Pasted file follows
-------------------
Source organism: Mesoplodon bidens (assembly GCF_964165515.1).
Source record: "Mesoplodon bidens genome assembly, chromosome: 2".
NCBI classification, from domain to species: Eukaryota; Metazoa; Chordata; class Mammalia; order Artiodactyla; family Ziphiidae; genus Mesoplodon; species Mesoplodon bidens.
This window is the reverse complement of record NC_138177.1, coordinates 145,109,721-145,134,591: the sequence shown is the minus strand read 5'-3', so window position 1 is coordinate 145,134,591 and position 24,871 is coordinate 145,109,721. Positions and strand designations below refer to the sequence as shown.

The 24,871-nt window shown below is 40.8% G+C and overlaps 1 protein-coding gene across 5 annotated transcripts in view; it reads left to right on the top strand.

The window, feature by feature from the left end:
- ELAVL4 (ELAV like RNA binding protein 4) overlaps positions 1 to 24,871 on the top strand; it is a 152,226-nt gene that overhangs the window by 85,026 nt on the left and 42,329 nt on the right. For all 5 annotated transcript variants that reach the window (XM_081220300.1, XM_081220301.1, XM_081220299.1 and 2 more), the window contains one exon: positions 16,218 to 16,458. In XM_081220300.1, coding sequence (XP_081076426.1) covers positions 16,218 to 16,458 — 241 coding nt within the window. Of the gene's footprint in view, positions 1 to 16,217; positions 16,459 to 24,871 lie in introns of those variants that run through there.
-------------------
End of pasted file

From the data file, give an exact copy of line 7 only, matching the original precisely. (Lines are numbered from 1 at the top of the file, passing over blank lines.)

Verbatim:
- ELAVL4 (ELAV like RNA binding protein 4) overlaps positions 1 to 24,871 on the top strand; it is a 152,226-nt gene that overhangs the window by 85,026 nt on the left and 42,329 nt on the right. For all 5 annotated transcript variants that reach the window (XM_081220300.1, XM_081220301.1, XM_081220299.1 and 2 more), the window contains one exon: positions 16,218 to 16,458. In XM_081220300.1, coding sequence (XP_081076426.1) covers positions 16,218 to 16,458 — 241 coding nt within the window. Of the gene's footprint in view, positions 1 to 16,217; positions 16,459 to 24,871 lie in introns of those variants that run through there.